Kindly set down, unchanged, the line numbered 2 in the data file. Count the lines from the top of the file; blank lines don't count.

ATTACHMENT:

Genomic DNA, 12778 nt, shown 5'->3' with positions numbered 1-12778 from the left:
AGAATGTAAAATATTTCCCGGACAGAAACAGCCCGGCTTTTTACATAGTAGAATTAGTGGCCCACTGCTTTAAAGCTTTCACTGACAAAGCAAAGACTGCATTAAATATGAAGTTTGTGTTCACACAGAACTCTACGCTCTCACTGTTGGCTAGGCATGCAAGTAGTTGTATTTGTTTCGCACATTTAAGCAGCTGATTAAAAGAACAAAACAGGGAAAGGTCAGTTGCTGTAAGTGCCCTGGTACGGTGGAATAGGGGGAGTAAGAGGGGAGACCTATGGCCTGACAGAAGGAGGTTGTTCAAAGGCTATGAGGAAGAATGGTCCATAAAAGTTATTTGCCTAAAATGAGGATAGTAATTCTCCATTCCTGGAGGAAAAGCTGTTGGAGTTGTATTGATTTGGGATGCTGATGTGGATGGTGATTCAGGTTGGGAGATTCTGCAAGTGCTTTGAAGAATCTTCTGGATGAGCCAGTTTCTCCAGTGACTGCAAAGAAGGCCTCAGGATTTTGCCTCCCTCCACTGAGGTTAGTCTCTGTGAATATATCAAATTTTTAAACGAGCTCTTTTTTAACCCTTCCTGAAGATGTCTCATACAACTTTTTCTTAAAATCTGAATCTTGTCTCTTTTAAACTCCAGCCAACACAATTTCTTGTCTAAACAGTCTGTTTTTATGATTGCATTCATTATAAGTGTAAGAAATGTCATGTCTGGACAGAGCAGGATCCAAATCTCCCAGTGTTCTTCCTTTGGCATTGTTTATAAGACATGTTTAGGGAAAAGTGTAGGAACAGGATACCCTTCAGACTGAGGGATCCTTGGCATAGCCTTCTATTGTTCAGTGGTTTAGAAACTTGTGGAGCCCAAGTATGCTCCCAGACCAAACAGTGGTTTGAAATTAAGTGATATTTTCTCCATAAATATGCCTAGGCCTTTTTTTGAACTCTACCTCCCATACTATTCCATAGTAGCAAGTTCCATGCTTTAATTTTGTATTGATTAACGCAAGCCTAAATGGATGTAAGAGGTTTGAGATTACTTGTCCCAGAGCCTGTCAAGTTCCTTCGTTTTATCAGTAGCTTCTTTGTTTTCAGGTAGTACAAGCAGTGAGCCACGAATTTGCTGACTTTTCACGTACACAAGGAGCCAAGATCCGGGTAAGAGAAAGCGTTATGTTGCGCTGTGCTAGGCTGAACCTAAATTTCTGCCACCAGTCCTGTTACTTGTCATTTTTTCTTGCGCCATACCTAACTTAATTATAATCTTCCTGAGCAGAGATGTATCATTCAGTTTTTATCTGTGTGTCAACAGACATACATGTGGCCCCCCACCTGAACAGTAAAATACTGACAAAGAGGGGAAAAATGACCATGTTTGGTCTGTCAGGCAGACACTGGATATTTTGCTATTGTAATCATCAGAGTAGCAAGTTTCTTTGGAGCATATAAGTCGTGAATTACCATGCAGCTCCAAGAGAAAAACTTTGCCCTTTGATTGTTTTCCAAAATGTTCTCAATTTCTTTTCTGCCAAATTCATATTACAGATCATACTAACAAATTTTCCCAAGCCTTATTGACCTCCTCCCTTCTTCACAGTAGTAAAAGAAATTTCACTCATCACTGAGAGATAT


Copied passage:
AGAATGTAAAATATTTCCCGGACAGAAACAGCCCGGCTTTTTACATAGTAGAATTAGTGGCCCACTGCTTTAAAGCTTTCACTGACAAAGCAAAGACTGCATTAAATATGAAGTTTGTGTTCACACAGAACTCTACGCTCTCACTGTTGGCTAGGCATGCAAGTAGTTGTATTTGTTTCGCACATTTAAGCAGCTGATTAAAAGAACAAAACAGGGAAAGGTCAGTTGCTGTAAGTGCCCTGGTACGGTGGAATAGGGGGAGTAAGAGGGGAGACCTATGGCCTGACAGAAGGAGGTTGTTCAAAGGCTATGAGGAAGAATGGTCCATAAAAGTTATTTGCCTAAAATGAGGATAGTAATTCTCCATTCCTGGAGGAAAAGCTGTTGGAGTTGTATTGATTTGGGATGCTGATGTGGATGGTGATTCAGGTTGGGAGATTCTGCAAGTGCTTTGAAGAATCTTCTGGATGAGCCAGTTTCTCCAGTGACTGCAAAGAAGGCCTCAGGATTTTGCCTCCCTCCACTGAGGTTAGTCTCTGTGAATATATCAAATTTTTAAACGAGCTCTTTTTTAACCCTTCCTGAAGATGTCTCATACAACTTTTTCTTAAAATCTGAATCTTGTCTCTTTTAAACTCCAGCCAACACAATTTCTTGTCTAAACAGTCTGTTTTTATGATTGCATTCATTATAAGTGTAAGAAATGTCATGTCTGGACAGAGCAGGATCCAAATCTCCCAGTGTTCTTCCTTTGGCATTGTTTATAAGACATGTTTAGGGAAAAGTGTAGGAACAGGATACCCTTCAGACTGAGGGATCCTTGGCATAGCCTTCTATTGTTCAGTGGTTTAGAAACTTGTGGAGCCCAAGTATGCTCCCAGACCAAACAGTGGTTTGAAATTAAGTGATATTTTCTCCATAAATATGCCTAGGCCTTTTTTTGAACTCTACCTCCCATACTATTCCATAGTAGCAAGTTCCATGCTTTAATTTTGTATTGATTAACGCAAGCCTAAATGGATGTAAGAGGTTTGAGATTACTTGTCCCAGAGCCTGTCAAGTTCCTTCGTTTTATCAGTAGCTTCTTTGTTTTCAGGTAGTACAAGCAGTGAGCCACGAATTTGCTGACTTTTCACGTACACAAGGAGCCAAGATCCGGGTAAGAGAAAGCGTTATGTTGCGCTGTGCTAGGCTGAACCTAAATTTCTGCCACCAGTCCTGTTACTTGTCATTTTTTCTTGCGCCATACCTAACTTAATTATAATCTTCCTGAGCAGAGATGTATCATTCAGTTTTTATCTGTGTGTCAACAGACATACATGTGGCCCCCCACCTGAACAGTAAAATACTGACAAAGAGGGGAAAAATGACCATGTTTGGTCTGTCAGGCAGACACTGGATATTTTGCTATTGTAATCATCAGAGTAGCAAGTTTCTTTGGAGCATATAAGTCGTGAATTACCATGCAGCTCCAAGAGAAAAACTTTGCCCTTTGATTGTTTTCCAAAATGTTCTCAATTTCTTTTCTGCCAAATTCATATTACAGATCATACTAACAAATTTTCCCAAGCCTTATTGACCTCCTCCCTTCTTCACAGTAGTAAAAGAAATTTCACTCATCACTGAGAGATAT